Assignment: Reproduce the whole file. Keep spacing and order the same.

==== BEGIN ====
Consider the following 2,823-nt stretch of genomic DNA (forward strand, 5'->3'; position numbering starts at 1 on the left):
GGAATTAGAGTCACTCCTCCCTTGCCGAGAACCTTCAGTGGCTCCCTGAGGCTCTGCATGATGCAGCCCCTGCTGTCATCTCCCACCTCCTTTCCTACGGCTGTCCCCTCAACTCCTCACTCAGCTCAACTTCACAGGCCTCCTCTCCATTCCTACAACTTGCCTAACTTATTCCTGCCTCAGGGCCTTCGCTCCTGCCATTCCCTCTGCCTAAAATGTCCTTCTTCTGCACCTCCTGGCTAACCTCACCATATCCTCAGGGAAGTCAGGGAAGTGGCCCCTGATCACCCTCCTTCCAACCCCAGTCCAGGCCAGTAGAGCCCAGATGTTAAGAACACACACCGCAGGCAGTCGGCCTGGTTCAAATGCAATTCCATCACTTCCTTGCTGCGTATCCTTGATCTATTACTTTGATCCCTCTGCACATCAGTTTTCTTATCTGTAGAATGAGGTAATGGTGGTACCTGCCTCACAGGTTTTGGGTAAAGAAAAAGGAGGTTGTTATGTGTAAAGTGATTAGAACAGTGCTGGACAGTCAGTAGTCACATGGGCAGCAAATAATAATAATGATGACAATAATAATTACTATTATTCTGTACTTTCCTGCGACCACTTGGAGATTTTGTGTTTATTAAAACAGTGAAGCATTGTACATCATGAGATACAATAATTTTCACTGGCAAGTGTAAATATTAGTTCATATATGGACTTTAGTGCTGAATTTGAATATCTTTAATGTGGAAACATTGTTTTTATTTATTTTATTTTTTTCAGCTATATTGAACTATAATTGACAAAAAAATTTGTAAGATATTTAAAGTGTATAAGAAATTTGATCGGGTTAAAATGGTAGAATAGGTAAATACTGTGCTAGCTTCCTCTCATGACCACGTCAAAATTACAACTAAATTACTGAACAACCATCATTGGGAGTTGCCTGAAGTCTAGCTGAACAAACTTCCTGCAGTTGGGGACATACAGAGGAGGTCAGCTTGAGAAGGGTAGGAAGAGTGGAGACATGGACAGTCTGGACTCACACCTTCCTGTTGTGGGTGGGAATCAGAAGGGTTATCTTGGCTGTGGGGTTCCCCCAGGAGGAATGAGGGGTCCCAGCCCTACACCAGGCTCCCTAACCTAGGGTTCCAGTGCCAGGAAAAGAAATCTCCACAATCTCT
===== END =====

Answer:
Consider the following 2,823-nt stretch of genomic DNA (forward strand, 5'->3'; position numbering starts at 1 on the left):
GGAATTAGAGTCACTCCTCCCTTGCCGAGAACCTTCAGTGGCTCCCTGAGGCTCTGCATGATGCAGCCCCTGCTGTCATCTCCCACCTCCTTTCCTACGGCTGTCCCCTCAACTCCTCACTCAGCTCAACTTCACAGGCCTCCTCTCCATTCCTACAACTTGCCTAACTTATTCCTGCCTCAGGGCCTTCGCTCCTGCCATTCCCTCTGCCTAAAATGTCCTTCTTCTGCACCTCCTGGCTAACCTCACCATATCCTCAGGGAAGTCAGGGAAGTGGCCCCTGATCACCCTCCTTCCAACCCCAGTCCAGGCCAGTAGAGCCCAGATGTTAAGAACACACACCGCAGGCAGTCGGCCTGGTTCAAATGCAATTCCATCACTTCCTTGCTGCGTATCCTTGATCTATTACTTTGATCCCTCTGCACATCAGTTTTCTTATCTGTAGAATGAGGTAATGGTGGTACCTGCCTCACAGGTTTTGGGTAAAGAAAAAGGAGGTTGTTATGTGTAAAGTGATTAGAACAGTGCTGGACAGTCAGTAGTCACATGGGCAGCAAATAATAATAATGATGACAATAATAATTACTATTATTCTGTACTTTCCTGCGACCACTTGGAGATTTTGTGTTTATTAAAACAGTGAAGCATTGTACATCATGAGATACAATAATTTTCACTGGCAAGTGTAAATATTAGTTCATATATGGACTTTAGTGCTGAATTTGAATATCTTTAATGTGGAAACATTGTTTTTATTTATTTTATTTTTTTCAGCTATATTGAACTATAATTGACAAAAAAATTTGTAAGATATTTAAAGTGTATAAGAAATTTGATCGGGTTAAAATGGTAGAATAGGTAAATACTGTGCTAGCTTCCTCTCATGACCACGTCAAAATTACAACTAAATTACTGAACAACCATCATTGGGAGTTGCCTGAAGTCTAGCTGAACAAACTTCCTGCAGTTGGGGACATACAGAGGAGGTCAGCTTGAGAAGGGTAGGAAGAGTGGAGACATGGACAGTCTGGACTCACACCTTCCTGTTGTGGGTGGGAATCAGAAGGGTTATCTTGGCTGTGGGGTTCCCCCAGGAGGAATGAGGGGTCCCAGCCCTACACCAGGCTCCCTAACCTAGGGTTCCAGTGCCAGGAAAAGAAATCTCCACAATCTCT